Alternative approaches to the development of Squeak
Last updated at 6:18 pm UTC on 14 March 2007
The processes of development of Squeak have gone through some changes and have seen some proposals, so in the context of writing a bit about the latest experiment along this line, here's some summary/history with links.
In the beginning, Squeak was a closed project at Apple. Then it was released as open source, and quite quickly, people started posting improvements, such as Ian's port. At some point, the Update Stream was created. The basic idea is that change sets gathered by SqC from their own work and from the community were numbered and put up in a central server, such that they can be loaded in order from oldest not-yet-loaded to newest from a menu item in the image.
In version 3.3 an attempt was made to create and adopt a Modules system that would make code management in many ways. Some of the goals were:
- Divide the image into parts with well defined dependencies
- Version such modules
- Load such versions from the web
- Make the modules have separate namespaces
This experiment didn't take, its abandonment is explained here Dan Ingalls on where Squeak is headed, along with some ideas at that time on how to proceed.
One conclusion was that the project had tried to solve too many problems at once, making too many incompatible changes to the way things are done.
Another project with different philosophy but related goals (including 1,2,3 from the above) is described at http://swiki.squeakfoundation.org/stablesqueak.
Quite soon after the formal demise of 3.3a modules, the SqueakMap project became functional, focusing on allowing people to easily install code published independently.
This also changes the nature of the problem: before SqueakMap the update stream was almost the only way Squeak related software was widely distributed. With it, the image becomes a way of delivering packaged functionality, growing parts of which are maintained as packages on SM. Therefore the update stream becomes a way to maintain the (slowly) shrinking portion of the image that cannot be maintained so.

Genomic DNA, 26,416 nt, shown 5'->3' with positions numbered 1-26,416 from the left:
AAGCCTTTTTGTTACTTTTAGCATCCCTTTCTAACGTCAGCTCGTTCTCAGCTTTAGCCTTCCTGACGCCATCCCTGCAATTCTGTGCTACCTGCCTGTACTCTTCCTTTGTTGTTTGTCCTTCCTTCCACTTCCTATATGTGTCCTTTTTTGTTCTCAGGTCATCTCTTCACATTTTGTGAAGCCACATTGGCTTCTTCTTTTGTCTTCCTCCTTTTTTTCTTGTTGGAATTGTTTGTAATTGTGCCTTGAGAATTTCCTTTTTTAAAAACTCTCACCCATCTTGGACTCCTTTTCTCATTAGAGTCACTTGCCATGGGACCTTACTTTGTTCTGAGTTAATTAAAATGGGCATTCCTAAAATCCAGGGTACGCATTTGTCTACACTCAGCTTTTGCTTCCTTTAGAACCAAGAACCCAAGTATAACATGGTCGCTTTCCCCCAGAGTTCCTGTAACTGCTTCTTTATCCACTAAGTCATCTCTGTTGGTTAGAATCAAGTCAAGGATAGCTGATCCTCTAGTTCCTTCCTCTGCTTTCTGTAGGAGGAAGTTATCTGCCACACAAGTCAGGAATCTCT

Looking at how the work of gathering changesets for the update stream happens, at some point, people volunteered to help SqC with this "harvesting" process. This happened using the Bug Fixes Archive.
When, as described in DanI message linked above, control of the update stream passed to The Guides (towards the end of the 3.4 release), a more decentralized group, this process turned out to be very inefficient, a situation which was greatly improved by the introduction over time of a few rules (see Harvesting Process) and better tools, specifically the (obsolete) BFAV.
Remaining problems and future ideas:
- We don't have a bug/issue tracking process. Existing tools don't really aid it, and we're trying out an open source tool (non Squeak based) called Mantis for it. Its at http://bugs.squeak.org/ .
- Even with better tools and some rules, while the process now allows the harvesting to go about as fast as it ever went, there are consistent grumbles that it is too slow and requires to many interactions. One solution that is being tried out in the 3.8 alpha stage is to have an unstable update stream.
- Another problem is that there exists an "impedance mismatch" between the update stream technology itself and the view of Squeak code as managed in Packages, of which versions are published. This view of code is now becoming more important with the increasing use of SM, Monticello and SqueakSource. This problem and the previous one are the targets in another experiment called Alternative approaches to the development of Squeak.